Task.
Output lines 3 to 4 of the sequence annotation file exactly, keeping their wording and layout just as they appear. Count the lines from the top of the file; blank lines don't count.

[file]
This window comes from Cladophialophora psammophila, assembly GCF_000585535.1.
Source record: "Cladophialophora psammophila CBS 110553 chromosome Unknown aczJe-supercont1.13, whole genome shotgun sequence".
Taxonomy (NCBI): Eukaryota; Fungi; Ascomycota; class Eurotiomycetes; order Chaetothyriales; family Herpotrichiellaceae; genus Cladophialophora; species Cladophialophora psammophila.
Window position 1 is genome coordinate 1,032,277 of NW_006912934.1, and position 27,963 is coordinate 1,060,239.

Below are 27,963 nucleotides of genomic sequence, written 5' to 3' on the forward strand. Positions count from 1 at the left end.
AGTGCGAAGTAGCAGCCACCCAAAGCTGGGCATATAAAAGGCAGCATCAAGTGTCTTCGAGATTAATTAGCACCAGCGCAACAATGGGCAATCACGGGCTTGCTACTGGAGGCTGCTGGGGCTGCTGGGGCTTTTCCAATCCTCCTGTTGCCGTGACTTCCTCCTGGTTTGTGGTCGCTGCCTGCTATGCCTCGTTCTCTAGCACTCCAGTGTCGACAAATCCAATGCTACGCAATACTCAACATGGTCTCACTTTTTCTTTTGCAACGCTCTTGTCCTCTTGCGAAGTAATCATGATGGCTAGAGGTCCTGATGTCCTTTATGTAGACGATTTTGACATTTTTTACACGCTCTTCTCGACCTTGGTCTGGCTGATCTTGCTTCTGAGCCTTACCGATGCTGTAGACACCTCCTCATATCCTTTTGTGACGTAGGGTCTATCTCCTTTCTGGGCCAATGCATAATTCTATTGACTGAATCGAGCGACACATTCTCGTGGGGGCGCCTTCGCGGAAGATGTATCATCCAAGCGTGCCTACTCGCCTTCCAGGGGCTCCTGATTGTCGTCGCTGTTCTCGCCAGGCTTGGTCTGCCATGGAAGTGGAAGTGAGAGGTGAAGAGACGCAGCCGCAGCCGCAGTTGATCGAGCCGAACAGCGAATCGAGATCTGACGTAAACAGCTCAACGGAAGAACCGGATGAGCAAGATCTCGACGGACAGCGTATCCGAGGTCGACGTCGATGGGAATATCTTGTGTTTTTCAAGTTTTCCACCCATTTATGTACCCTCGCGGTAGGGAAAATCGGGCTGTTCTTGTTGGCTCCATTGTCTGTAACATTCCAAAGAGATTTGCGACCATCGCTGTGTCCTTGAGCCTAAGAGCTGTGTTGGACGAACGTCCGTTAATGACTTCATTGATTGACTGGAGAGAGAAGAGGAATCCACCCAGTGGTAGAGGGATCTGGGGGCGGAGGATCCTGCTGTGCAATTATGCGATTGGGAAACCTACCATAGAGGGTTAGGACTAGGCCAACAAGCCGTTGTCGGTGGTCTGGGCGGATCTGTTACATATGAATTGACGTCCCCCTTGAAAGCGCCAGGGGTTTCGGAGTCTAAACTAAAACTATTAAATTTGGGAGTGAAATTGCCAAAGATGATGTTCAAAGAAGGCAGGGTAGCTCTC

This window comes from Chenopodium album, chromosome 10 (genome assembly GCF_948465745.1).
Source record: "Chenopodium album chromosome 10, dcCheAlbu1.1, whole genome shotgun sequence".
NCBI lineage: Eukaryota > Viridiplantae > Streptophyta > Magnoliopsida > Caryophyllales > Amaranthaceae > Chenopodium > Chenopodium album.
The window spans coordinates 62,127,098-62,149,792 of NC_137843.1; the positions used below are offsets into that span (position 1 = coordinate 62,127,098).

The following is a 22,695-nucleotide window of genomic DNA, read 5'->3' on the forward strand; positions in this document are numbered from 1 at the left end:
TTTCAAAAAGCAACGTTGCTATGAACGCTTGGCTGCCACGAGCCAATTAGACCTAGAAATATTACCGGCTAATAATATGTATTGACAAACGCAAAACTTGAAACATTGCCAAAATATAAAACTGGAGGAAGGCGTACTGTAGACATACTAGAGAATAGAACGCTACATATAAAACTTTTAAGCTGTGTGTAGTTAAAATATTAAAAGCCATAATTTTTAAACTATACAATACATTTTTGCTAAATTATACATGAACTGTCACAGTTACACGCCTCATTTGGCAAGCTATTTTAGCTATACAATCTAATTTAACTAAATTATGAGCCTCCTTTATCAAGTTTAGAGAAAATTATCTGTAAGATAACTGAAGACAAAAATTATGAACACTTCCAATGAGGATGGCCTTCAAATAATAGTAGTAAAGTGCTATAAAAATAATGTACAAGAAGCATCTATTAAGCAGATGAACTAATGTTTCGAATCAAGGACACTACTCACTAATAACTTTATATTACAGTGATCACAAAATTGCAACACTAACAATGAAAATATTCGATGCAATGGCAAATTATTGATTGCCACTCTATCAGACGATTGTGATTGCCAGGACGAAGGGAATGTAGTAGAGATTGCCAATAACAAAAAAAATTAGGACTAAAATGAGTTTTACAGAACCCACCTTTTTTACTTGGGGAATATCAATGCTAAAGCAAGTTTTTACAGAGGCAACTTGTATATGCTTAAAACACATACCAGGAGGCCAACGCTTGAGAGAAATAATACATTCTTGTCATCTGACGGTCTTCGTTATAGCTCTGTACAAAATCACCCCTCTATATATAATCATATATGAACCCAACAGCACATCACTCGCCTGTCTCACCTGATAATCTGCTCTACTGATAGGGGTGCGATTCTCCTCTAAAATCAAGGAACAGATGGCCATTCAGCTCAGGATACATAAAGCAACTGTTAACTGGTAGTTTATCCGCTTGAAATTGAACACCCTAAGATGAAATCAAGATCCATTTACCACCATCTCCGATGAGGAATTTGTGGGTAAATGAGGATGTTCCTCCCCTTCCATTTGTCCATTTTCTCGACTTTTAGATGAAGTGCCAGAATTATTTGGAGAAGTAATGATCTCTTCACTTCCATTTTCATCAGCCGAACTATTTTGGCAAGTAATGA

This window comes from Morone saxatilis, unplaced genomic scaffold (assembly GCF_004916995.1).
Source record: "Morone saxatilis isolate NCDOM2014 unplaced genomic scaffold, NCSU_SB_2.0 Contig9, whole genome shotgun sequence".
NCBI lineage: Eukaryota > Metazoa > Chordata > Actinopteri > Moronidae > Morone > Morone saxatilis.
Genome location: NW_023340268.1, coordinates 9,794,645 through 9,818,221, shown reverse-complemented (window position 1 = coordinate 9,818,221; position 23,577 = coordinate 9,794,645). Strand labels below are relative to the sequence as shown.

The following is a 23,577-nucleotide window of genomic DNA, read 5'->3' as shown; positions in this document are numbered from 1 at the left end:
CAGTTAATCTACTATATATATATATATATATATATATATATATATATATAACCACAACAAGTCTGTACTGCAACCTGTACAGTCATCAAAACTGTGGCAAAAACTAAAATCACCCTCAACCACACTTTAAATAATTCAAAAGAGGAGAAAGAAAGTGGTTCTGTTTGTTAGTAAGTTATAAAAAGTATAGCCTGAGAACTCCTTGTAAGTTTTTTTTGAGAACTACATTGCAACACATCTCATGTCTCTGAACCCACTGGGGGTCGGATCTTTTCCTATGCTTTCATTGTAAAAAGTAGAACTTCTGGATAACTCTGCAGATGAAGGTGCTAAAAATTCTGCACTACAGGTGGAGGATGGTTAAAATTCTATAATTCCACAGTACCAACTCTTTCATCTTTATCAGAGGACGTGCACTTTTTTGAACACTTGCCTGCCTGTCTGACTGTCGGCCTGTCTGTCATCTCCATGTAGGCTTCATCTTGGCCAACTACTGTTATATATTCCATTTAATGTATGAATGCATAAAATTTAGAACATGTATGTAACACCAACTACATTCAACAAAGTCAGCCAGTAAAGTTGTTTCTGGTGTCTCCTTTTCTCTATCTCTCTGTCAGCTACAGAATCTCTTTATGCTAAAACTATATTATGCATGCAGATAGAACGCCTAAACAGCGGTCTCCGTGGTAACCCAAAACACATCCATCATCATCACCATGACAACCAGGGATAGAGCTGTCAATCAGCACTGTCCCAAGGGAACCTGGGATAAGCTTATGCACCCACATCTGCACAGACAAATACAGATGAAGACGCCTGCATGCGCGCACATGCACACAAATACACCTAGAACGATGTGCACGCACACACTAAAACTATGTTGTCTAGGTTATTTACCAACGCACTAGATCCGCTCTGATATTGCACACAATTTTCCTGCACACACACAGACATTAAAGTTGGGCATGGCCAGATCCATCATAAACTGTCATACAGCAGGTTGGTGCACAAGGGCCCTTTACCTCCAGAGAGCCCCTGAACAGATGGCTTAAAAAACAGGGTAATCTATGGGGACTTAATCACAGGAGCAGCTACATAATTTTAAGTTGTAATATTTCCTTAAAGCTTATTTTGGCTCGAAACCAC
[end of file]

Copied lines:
Taxonomy (NCBI): Eukaryota; Fungi; Ascomycota; class Eurotiomycetes; order Chaetothyriales; family Herpotrichiellaceae; genus Cladophialophora; species Cladophialophora psammophila.
Window position 1 is genome coordinate 1,032,277 of NW_006912934.1, and position 27,963 is coordinate 1,060,239.